Talha Tabassum Abonty Hijra
Transgender Rights Activist
Pathchola Foundation empowers transgender community through emotional support, empathy, and advocacy. They work at the grassroots level to promote community development.
Journey of Pathchola Foundation: Manisha Meem Nipun Hijra also known as Mohammed Jahidul Islam Al-Azad and Abdullah Al-Hasan established the Pathchola Foundation Bangladesh in 2019 to address the minority population’s lack of employability skills, education, and human rights issues.
This community-led youth organization is solely run by members of the gender and sexual minority who work at the grassroots level to promote community development. Manisha meem nipun is Pathchola’s founding member and Executive Director. They have a core team of ten people and 70 volunteers.
Although their initial goal was to provide emotional support, empathy, and advocacy, they gradually realized that financial stability was the only way to truly sustain their empowerment. As a result, employability was added to their core value. At the time, Manisha rescued ten transgender sex workers who wished to live a better life.
When Manisha was awarded a Millennium Fellowship through United Nations Academic Impact, the organization began to formalize its structure. During the early days of Covid-19, however, it was Manisha meem nipun who took the initiative to work for the particularly vulnerable community.
“People in my community were particularly vulnerable during Covid-19. When ordinary people were in need of aid or food, it was impossible for my people to receive assistance,”she said.
Manisha began with a Facebook post requesting assistance, which quickly went viral, garnering thousands of shares and comments. For nine months, they provided food and cash aid to 1,112 people in Chattogram, Khulna, Mymensingh, Rangpur, and Dhaka with the assistance of 25 donor organizations.
Manisha was awarded the Sheikh Hasina National Youth Volunteering Award 2020 in the ‘Service Excellence’ category the following year for her bravery in the face of the pandemic.
Pathchola Foundation was named one of the top 31 organizations in the ‘Social Inclusion’ category of the Joy Bangla Youth Award (JBYA) 2021 for outstanding services and dedicated efforts toward ensuring the equality and rights of Bangladesh’s minority population in 2021. Manisha was also recently honored with the Diana Award 2022 for her unwavering commitment to gender equality and social inclusion. The Diana Award is the most prestigious honor that a young person between the ages of 9 and 25 can receive for their humanitarian or social action work.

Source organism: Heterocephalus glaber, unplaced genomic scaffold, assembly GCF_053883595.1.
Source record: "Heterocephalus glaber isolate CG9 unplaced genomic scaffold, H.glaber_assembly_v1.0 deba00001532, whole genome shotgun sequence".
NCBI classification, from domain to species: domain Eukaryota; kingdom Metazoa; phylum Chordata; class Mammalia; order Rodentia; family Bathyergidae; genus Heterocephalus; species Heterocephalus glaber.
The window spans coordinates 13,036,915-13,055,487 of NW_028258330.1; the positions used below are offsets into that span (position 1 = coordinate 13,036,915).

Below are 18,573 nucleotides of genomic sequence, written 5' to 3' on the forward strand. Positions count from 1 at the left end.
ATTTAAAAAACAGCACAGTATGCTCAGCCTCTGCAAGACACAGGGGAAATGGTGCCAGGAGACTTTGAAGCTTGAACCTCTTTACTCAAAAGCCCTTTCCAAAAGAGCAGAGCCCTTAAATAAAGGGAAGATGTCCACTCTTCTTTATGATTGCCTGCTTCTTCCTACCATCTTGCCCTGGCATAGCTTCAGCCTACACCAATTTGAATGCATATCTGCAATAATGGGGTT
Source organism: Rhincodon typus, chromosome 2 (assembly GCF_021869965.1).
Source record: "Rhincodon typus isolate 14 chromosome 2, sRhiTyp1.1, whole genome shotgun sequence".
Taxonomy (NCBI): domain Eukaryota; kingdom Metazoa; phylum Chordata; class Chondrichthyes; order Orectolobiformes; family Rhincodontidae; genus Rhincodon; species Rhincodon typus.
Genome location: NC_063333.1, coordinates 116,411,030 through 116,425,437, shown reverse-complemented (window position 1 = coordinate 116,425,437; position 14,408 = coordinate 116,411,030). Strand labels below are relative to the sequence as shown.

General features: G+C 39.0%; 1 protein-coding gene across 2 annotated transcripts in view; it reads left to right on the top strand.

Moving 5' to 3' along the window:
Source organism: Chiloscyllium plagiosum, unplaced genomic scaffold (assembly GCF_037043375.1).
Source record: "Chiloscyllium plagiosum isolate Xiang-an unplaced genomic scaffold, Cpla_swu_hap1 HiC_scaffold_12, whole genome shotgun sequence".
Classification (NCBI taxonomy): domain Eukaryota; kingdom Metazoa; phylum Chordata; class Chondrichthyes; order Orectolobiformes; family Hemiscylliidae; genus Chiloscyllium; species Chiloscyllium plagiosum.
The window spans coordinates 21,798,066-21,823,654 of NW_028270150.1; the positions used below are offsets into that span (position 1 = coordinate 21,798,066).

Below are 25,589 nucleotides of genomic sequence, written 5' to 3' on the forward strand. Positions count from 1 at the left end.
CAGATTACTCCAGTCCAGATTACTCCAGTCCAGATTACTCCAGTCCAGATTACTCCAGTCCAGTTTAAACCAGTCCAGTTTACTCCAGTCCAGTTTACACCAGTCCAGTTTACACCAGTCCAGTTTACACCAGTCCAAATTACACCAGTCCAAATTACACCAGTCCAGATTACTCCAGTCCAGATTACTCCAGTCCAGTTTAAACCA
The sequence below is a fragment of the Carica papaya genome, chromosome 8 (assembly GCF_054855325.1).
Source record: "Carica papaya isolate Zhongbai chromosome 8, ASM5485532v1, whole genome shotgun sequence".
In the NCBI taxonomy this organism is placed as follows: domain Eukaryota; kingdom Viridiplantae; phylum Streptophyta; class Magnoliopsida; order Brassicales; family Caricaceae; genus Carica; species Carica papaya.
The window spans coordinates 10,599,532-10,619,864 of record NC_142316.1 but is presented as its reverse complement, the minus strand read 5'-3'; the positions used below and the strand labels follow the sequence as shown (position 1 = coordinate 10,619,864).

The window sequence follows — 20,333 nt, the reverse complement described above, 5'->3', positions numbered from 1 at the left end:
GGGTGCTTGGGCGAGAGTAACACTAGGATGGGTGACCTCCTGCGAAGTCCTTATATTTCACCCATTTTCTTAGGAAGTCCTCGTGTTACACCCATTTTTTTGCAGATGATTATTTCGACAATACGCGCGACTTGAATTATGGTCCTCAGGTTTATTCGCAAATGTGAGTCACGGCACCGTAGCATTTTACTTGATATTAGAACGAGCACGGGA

Struggle to be accepted and empowered
Although the term ‘hijra’ has been added as a means of identification in the sixth national census, there is still a lot of room for inclusion. There are still many areas in which these terms are not used. According to Manisha,
“We still have to put ourselves in either a male or female box in a form. When I had to go through this myself, I realized how insignificant I am in society.”
When Manisha decided to return to school, she wanted to apply to Bangladesh Open University, but this was one of the challenges she encountered. Manisha, along with ten other members of her community, were eventually admitted to Bangladesh Open University.
“So, from now on, anyone who is going to get admission in Open University from a minority can be themselves,”she added.
Continuing with her foundation:
Pathchola Bangladesh also runs a platform for the entrepreneurial development of the transgender community called ‘Boichitro.’ The idea is to provide entrepreneurship opportunities to the underserved community. So far, Boichitro has trained 110 people in technical skills such as block boutique, beauty, and sewing based on their own passions and interests.
“Even though we are assisting in providing them with jobs, they are not sustainable due to people’s insensitivity to the community. Because, despite their abilities, they struggle to find a way to express themselves.”Manisha elaborated.
Pathchola purchased 15 sewing machines with donations from other organizations and individual funding and distributed them to the best performers so that they would not be dependent on others. They also gave seed money to ten trainees so they could work for online parlors.
Pathchola has also provided soft skill training in areas such as emotional well-being, communication, civic education, leadership, and so on. Through this program, they have trained a total of 506 people. Boichitro has entered into a partnership with Anandamela, a UNDP-run service that teaches women how to be entrepreneurs. The UNDP also provided training to those working under Boichitro.
“The ‘Transtrepenuers’ at Boichitro were trained by UNDP entrepreneurship development on how to run and excel in an online business,” Abdullah explained. UNDP also provided them with cash assistance and cell phones. In addition, the organization registered ten transgender people with Foodpanda in collaboration with the company. They worked extremely hard to become the top Foodpanda employees in Chattogram. Pathchola’s gratitude to their partners was expressed by Abdullah, who added,
“We work in a very transparent manner; we try to help those who are most in need, and our partners have great faith in us. One of our partners, BYLC, is one of our most ardent supporters, having helped provide free training to the marginalized community.”